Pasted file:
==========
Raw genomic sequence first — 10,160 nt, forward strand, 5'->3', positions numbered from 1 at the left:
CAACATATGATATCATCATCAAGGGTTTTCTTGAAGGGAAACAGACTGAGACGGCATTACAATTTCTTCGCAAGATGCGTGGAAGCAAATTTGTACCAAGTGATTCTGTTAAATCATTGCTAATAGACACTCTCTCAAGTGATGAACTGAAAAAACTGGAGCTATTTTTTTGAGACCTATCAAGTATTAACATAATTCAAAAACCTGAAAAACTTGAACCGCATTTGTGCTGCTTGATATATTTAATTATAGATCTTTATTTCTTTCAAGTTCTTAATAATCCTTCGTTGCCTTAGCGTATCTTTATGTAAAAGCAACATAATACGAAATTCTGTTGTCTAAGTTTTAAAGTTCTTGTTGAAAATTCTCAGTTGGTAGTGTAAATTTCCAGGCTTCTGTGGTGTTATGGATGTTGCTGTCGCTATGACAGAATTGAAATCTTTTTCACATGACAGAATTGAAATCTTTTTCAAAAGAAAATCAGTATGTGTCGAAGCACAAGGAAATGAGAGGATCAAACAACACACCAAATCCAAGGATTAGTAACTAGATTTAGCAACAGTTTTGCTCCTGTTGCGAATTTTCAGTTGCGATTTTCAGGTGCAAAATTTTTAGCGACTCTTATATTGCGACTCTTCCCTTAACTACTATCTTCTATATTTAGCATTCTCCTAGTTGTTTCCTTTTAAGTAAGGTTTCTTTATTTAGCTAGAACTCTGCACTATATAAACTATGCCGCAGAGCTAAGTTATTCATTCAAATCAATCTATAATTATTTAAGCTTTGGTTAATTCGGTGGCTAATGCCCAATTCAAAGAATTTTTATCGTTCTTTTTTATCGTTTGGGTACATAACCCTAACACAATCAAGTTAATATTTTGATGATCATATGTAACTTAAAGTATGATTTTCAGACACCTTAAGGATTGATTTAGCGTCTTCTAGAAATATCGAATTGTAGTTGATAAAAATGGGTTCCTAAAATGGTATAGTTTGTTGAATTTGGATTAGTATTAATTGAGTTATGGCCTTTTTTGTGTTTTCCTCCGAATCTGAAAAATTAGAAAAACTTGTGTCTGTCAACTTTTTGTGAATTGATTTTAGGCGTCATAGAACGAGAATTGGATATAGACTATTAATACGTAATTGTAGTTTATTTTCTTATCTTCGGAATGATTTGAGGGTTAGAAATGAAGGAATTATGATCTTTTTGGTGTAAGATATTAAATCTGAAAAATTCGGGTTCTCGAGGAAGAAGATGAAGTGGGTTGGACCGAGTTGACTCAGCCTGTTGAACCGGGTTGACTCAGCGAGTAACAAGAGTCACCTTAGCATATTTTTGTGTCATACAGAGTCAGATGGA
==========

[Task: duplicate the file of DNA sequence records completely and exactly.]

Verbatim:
Raw genomic sequence first — 10,160 nt, forward strand, 5'->3', positions numbered from 1 at the left:
CAACATATGATATCATCATCAAGGGTTTTCTTGAAGGGAAACAGACTGAGACGGCATTACAATTTCTTCGCAAGATGCGTGGAAGCAAATTTGTACCAAGTGATTCTGTTAAATCATTGCTAATAGACACTCTCTCAAGTGATGAACTGAAAAAACTGGAGCTATTTTTTTGAGACCTATCAAGTATTAACATAATTCAAAAACCTGAAAAACTTGAACCGCATTTGTGCTGCTTGATATATTTAATTATAGATCTTTATTTCTTTCAAGTTCTTAATAATCCTTCGTTGCCTTAGCGTATCTTTATGTAAAAGCAACATAATACGAAATTCTGTTGTCTAAGTTTTAAAGTTCTTGTTGAAAATTCTCAGTTGGTAGTGTAAATTTCCAGGCTTCTGTGGTGTTATGGATGTTGCTGTCGCTATGACAGAATTGAAATCTTTTTCACATGACAGAATTGAAATCTTTTTCAAAAGAAAATCAGTATGTGTCGAAGCACAAGGAAATGAGAGGATCAAACAACACACCAAATCCAAGGATTAGTAACTAGATTTAGCAACAGTTTTGCTCCTGTTGCGAATTTTCAGTTGCGATTTTCAGGTGCAAAATTTTTAGCGACTCTTATATTGCGACTCTTCCCTTAACTACTATCTTCTATATTTAGCATTCTCCTAGTTGTTTCCTTTTAAGTAAGGTTTCTTTATTTAGCTAGAACTCTGCACTATATAAACTATGCCGCAGAGCTAAGTTATTCATTCAAATCAATCTATAATTATTTAAGCTTTGGTTAATTCGGTGGCTAATGCCCAATTCAAAGAATTTTTATCGTTCTTTTTTATCGTTTGGGTACATAACCCTAACACAATCAAGTTAATATTTTGATGATCATATGTAACTTAAAGTATGATTTTCAGACACCTTAAGGATTGATTTAGCGTCTTCTAGAAATATCGAATTGTAGTTGATAAAAATGGGTTCCTAAAATGGTATAGTTTGTTGAATTTGGATTAGTATTAATTGAGTTATGGCCTTTTTTGTGTTTTCCTCCGAATCTGAAAAATTAGAAAAACTTGTGTCTGTCAACTTTTTGTGAATTGATTTTAGGCGTCATAGAACGAGAATTGGATATAGACTATTAATACGTAATTGTAGTTTATTTTCTTATCTTCGGAATGATTTGAGGGTTAGAAATGAAGGAATTATGATCTTTTTGGTGTAAGATATTAAATCTGAAAAATTCGGGTTCTCGAGGAAGAAGATGAAGTGGGTTGGACCGAGTTGACTCAGCCTGTTGAACCGGGTTGACTCAGCGAGTAACAAGAGTCACCTTAGCATATTTTTGTGTCATACAGAGTCAGATGGA